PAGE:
I'm thinking of representing myself

Most people who choose to represent themselves are either not able to afford a lawyer or want to exercise their legal rights and represent themselves. This page provides information to assist you in deciding how to manage your dispute.

Here you will be provided with procedural information, forms, and organisations that can help you. You should not take the information on this website as legal advice.

For an explanation of common legal terms and phrases, please see our glossary.

What will I need to do?

Representing yourself means you will need to:

  • pay court fees
  • prepare, file and serve court documents
  • gather evidence to support your case
  • locate and subpoena witnesses to support your case
  • present evidence in court
  • examine witnesses in court
  • argue your case before a judge.

Friends and family members can come with you to court. They cannot represent you in the Court.

The benefits of having a lawyer

It can be difficult for people to manage a court case without some help from a lawyer. A list of practitioners in your area can be found through the Law Institute of Victoria website.

There are many good reasons to have a lawyer represent you in Court. These include:

  • lawyers know the law and rules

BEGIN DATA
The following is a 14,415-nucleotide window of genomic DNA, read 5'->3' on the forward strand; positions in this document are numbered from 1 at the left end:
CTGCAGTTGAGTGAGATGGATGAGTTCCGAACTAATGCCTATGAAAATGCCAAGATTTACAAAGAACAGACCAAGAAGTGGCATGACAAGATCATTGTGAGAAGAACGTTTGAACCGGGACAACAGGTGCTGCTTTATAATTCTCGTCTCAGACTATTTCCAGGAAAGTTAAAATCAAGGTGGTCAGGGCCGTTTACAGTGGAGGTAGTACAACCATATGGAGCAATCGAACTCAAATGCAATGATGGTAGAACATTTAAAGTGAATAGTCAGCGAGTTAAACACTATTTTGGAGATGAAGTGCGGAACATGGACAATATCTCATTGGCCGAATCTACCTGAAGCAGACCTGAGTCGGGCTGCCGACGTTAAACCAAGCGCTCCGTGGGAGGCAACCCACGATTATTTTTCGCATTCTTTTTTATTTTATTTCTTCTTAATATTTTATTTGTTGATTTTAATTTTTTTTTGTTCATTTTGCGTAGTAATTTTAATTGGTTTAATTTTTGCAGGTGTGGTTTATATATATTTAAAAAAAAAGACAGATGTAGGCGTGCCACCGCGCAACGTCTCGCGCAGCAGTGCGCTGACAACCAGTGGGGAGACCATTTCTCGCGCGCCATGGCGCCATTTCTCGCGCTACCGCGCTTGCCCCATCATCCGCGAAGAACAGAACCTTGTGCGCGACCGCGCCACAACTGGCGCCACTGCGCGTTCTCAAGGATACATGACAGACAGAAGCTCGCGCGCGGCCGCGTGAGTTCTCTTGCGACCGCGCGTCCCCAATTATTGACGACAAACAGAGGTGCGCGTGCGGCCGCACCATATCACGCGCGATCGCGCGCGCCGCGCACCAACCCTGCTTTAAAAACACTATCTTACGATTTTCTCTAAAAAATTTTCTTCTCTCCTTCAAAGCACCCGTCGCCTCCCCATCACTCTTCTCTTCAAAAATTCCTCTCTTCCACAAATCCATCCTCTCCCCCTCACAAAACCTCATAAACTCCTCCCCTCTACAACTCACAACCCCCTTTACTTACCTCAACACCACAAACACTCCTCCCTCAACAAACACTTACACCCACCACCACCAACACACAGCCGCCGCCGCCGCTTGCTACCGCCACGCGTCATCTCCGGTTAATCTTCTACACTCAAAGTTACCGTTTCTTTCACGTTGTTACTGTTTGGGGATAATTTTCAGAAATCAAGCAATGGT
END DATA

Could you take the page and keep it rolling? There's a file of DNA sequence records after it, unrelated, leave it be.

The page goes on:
• lawyers understand legal language
  • lawyers are familiar with the Court process
  • lawyers are skilled in legal strategy and legal research
  • lawyers are experienced and pick up on things that may not be clear to you.

If you cannot afford a lawyer there may be free or low-cost services available to help you.

Visit I need help.

The stages of a civil case

A civil law case in the County Court can be complex and requires a number of steps to be completed before it can be heard at trial. This court hears many disputes that involve damages (compensation) or payment of a debt. The stages of a civil case are:

There are many forms, fees and legal rules you will need to familiarise yourself with if you do not have a lawyer to help you. Visit I need help for a list of ways you can get help.

I have decided to represent myself

You will need to be familiar with the following:

Video

The Court has created an eight-minute video which takes you through major steps in a civil proceeding.

A transcript of the video is available here.

Representing yourself in a criminal case

If your case is a criminal matter please visit our Criminal Division page. It may also be helpful to contact Victoria Legal Aid on 1300 792 387 or visit www.legalaid.vic.gov.au

Was this page helpful?

Page last updated: 20 September 2018